Sébastien Castellion, Against Calvin’s book

The event which began this literary polemic was the execution of Michel Servet in Geneva, in October 1553. Servet had been accused of denying theTrinity and refusing to baptise his new-born children. To justify the condemnation of Servet, Jean Calvin had published an uncompromising text. Castellion replied to him in his text, which wasn’t published until half a century later.
In the first extract he cites – fairly freely – a text of Martin Luther’s from 1525: as God does not impose the truth by force, then neither should we. This text alludes to the parable of the wheat and the chaff (cf. NewTestament, Matthew 13,24-30).
The second extract is the most famous of the book. Castellion affirms here the legitimate intervention of the state against delinquents but denounces all coercive action in doing so, the worst being the death penalty, against someone who has only expressed his opinion in the context of religion. Writings, he says, should only be fought against by other writings.
In the third extract, Castellion seems ready to grant that truth may be subjective: the man who says what he thinks with sincerity, even if he is wrong, is telling the truth. In the 16th century, few thinkers would have been prepared to accept this way of seeing things.
On may see here up to what point we have behaved badly, we who have aimed to bring the Turks to the Faith by war, the heretics by fire, the Jews by threatening them with death or other injustices. We have tried to drag up the chaff by our own power, as if we had power over hearts and spirits, as if we had at our disposal the power to drive all men to justice and piety. What the one and only God cannot do, cannot be done. (p91)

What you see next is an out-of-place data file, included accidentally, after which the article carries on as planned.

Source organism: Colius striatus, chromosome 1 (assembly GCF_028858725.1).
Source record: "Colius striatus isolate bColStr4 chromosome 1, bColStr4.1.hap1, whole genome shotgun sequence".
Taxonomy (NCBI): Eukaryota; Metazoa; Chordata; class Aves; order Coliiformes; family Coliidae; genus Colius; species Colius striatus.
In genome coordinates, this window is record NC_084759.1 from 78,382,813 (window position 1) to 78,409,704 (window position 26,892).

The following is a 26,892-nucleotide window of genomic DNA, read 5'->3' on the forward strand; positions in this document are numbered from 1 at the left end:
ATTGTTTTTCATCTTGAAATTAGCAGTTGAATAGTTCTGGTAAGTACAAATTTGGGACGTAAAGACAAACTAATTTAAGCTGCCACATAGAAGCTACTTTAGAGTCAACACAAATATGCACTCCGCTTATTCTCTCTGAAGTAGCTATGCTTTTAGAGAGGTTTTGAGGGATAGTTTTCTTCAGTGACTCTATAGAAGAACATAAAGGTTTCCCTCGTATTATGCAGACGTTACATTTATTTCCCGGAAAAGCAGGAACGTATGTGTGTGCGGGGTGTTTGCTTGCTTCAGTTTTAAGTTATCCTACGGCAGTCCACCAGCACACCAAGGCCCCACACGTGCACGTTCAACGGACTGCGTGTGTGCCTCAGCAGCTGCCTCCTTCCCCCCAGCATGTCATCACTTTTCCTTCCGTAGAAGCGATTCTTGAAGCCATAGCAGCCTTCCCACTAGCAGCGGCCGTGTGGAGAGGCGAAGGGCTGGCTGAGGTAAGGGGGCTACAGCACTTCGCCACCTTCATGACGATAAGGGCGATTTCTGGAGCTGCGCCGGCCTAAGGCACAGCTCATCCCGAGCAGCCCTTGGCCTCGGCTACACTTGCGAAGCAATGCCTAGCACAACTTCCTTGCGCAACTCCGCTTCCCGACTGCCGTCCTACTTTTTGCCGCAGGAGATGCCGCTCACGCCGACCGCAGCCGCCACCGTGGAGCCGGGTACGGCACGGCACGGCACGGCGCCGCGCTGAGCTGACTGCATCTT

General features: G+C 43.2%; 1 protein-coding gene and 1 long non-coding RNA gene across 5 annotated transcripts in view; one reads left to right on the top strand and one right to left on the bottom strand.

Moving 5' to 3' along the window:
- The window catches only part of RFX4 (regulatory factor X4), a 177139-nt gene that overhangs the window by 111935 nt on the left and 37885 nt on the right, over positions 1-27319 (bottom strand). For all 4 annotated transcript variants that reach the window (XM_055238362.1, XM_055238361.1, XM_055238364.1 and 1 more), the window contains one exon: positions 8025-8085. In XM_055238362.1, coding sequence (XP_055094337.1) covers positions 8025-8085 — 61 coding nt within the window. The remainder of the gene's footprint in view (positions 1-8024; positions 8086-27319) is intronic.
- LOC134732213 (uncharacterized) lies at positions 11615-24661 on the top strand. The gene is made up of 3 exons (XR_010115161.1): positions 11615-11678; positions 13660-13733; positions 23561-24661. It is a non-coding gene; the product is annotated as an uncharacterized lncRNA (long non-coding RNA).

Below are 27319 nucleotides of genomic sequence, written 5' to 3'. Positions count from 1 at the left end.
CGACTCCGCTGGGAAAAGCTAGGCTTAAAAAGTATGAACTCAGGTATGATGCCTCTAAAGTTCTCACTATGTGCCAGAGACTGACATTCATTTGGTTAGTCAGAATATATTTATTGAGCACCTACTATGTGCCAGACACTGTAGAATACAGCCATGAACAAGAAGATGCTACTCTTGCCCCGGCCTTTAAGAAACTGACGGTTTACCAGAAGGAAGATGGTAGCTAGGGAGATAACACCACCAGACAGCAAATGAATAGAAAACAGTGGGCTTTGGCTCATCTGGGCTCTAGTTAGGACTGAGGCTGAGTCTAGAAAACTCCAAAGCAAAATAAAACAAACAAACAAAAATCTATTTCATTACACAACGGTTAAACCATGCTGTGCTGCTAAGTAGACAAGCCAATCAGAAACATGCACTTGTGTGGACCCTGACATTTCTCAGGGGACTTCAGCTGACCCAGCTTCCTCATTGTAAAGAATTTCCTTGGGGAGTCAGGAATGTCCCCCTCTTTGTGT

To kill a man to protect a doctrine is to kill a man. When the Genevans killed Servetus, they did not defend a doctrine, they killed a man. To protect a doctrine is not the magistrate’s affair (what has the sword to do with doctrine?) but the teacher’s. But it is the magistrate’s affair to protect the teacher, as it is to protect the farmer and the smith, and the physician and others, against injury. Thus if Servetus fought with reasons and writings, he should have been repulsed by reasons and writings. (p 161)
Come, Calvin, do you put Servet to death because he thinks like this, or because he speaks like this? If you put him to death because he speaks as he thinks, you kill him for the truth: because the truth is to say what one thinks, even if one is mistaken. Psalm 15 declares that he is happy, he who speaks truly of what is in his soul. And you, you put such a man to death? (p165)